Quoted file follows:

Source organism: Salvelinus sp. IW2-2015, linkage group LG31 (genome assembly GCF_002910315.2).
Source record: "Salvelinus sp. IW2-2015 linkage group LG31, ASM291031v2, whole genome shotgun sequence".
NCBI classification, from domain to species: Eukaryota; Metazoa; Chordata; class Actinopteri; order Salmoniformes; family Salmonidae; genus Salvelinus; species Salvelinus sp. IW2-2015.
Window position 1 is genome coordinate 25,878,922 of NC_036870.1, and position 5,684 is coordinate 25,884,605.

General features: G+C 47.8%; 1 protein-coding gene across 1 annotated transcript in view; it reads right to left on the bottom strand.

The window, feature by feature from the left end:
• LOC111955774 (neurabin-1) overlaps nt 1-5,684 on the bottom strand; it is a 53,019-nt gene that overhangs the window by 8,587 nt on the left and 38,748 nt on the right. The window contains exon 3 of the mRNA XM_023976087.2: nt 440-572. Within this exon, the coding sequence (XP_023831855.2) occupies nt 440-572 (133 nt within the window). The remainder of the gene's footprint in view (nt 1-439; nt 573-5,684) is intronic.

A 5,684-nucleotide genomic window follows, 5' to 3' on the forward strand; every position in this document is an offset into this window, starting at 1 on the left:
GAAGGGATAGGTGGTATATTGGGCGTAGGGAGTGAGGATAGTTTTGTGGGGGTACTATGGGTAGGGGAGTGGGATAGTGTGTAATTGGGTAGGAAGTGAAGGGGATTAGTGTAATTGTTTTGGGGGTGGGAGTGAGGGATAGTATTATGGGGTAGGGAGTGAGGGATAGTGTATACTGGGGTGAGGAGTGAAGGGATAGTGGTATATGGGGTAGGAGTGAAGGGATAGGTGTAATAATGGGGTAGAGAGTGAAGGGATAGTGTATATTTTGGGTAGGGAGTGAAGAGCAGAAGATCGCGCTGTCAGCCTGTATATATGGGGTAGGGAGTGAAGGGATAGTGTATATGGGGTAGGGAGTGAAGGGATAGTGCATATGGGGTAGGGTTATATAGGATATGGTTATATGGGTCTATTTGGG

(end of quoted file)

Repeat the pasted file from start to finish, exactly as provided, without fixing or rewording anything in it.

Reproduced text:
Source organism: Salvelinus sp. IW2-2015, linkage group LG31 (genome assembly GCF_002910315.2).
Source record: "Salvelinus sp. IW2-2015 linkage group LG31, ASM291031v2, whole genome shotgun sequence".
NCBI classification, from domain to species: Eukaryota; Metazoa; Chordata; class Actinopteri; order Salmoniformes; family Salmonidae; genus Salvelinus; species Salvelinus sp. IW2-2015.
Window position 1 is genome coordinate 25,878,922 of NC_036870.1, and position 5,684 is coordinate 25,884,605.

General features: G+C 47.8%; 1 protein-coding gene across 1 annotated transcript in view; it reads right to left on the bottom strand.

The window, feature by feature from the left end:
• LOC111955774 (neurabin-1) overlaps nt 1-5,684 on the bottom strand; it is a 53,019-nt gene that overhangs the window by 8,587 nt on the left and 38,748 nt on the right. The window contains exon 3 of the mRNA XM_023976087.2: nt 440-572. Within this exon, the coding sequence (XP_023831855.2) occupies nt 440-572 (133 nt within the window). The remainder of the gene's footprint in view (nt 1-439; nt 573-5,684) is intronic.

A 5,684-nucleotide genomic window follows, 5' to 3' on the forward strand; every position in this document is an offset into this window, starting at 1 on the left:
GAAGGGATAGGTGGTATATTGGGCGTAGGGAGTGAGGATAGTTTTGTGGGGGTACTATGGGTAGGGGAGTGGGATAGTGTGTAATTGGGTAGGAAGTGAAGGGGATTAGTGTAATTGTTTTGGGGGTGGGAGTGAGGGATAGTATTATGGGGTAGGGAGTGAGGGATAGTGTATACTGGGGTGAGGAGTGAAGGGATAGTGGTATATGGGGTAGGAGTGAAGGGATAGGTGTAATAATGGGGTAGAGAGTGAAGGGATAGTGTATATTTTGGGTAGGGAGTGAAGAGCAGAAGATCGCGCTGTCAGCCTGTATATATGGGGTAGGGAGTGAAGGGATAGTGTATATGGGGTAGGGAGTGAAGGGATAGTGCATATGGGGTAGGGTTATATAGGATATGGTTATATGGGTCTATTTGGG